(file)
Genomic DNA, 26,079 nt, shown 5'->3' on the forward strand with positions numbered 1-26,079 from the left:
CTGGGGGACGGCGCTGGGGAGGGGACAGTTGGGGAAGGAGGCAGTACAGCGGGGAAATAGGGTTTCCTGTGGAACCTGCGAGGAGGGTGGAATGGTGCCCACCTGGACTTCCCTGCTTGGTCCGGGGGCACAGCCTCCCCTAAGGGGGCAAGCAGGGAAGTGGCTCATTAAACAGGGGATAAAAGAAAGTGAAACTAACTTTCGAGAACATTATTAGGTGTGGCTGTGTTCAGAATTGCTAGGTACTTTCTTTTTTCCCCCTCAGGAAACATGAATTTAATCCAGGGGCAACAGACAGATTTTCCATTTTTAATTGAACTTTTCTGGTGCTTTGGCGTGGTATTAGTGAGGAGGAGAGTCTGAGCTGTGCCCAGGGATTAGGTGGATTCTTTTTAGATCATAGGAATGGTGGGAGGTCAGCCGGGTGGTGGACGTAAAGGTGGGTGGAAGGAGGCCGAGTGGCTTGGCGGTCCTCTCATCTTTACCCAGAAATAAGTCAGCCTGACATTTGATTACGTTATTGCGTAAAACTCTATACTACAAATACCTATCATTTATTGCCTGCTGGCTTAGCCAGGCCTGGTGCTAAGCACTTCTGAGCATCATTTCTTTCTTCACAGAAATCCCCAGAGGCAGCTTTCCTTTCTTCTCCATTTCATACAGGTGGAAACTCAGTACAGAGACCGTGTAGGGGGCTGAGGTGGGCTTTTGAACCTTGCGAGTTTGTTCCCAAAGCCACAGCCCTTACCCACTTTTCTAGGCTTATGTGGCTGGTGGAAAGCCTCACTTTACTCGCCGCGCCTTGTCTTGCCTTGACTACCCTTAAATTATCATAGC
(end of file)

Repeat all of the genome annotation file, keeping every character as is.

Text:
Genomic DNA, 26,079 nt, shown 5'->3' on the forward strand with positions numbered 1-26,079 from the left:
CTGGGGGACGGCGCTGGGGAGGGGACAGTTGGGGAAGGAGGCAGTACAGCGGGGAAATAGGGTTTCCTGTGGAACCTGCGAGGAGGGTGGAATGGTGCCCACCTGGACTTCCCTGCTTGGTCCGGGGGCACAGCCTCCCCTAAGGGGGCAAGCAGGGAAGTGGCTCATTAAACAGGGGATAAAAGAAAGTGAAACTAACTTTCGAGAACATTATTAGGTGTGGCTGTGTTCAGAATTGCTAGGTACTTTCTTTTTTCCCCCTCAGGAAACATGAATTTAATCCAGGGGCAACAGACAGATTTTCCATTTTTAATTGAACTTTTCTGGTGCTTTGGCGTGGTATTAGTGAGGAGGAGAGTCTGAGCTGTGCCCAGGGATTAGGTGGATTCTTTTTAGATCATAGGAATGGTGGGAGGTCAGCCGGGTGGTGGACGTAAAGGTGGGTGGAAGGAGGCCGAGTGGCTTGGCGGTCCTCTCATCTTTACCCAGAAATAAGTCAGCCTGACATTTGATTACGTTATTGCGTAAAACTCTATACTACAAATACCTATCATTTATTGCCTGCTGGCTTAGCCAGGCCTGGTGCTAAGCACTTCTGAGCATCATTTCTTTCTTCACAGAAATCCCCAGAGGCAGCTTTCCTTTCTTCTCCATTTCATACAGGTGGAAACTCAGTACAGAGACCGTGTAGGGGGCTGAGGTGGGCTTTTGAACCTTGCGAGTTTGTTCCCAAAGCCACAGCCCTTACCCACTTTTCTAGGCTTATGTGGCTGGTGGAAAGCCTCACTTTACTCGCCGCGCCTTGTCTTGCCTTGACTACCCTTAAATTATCATAGC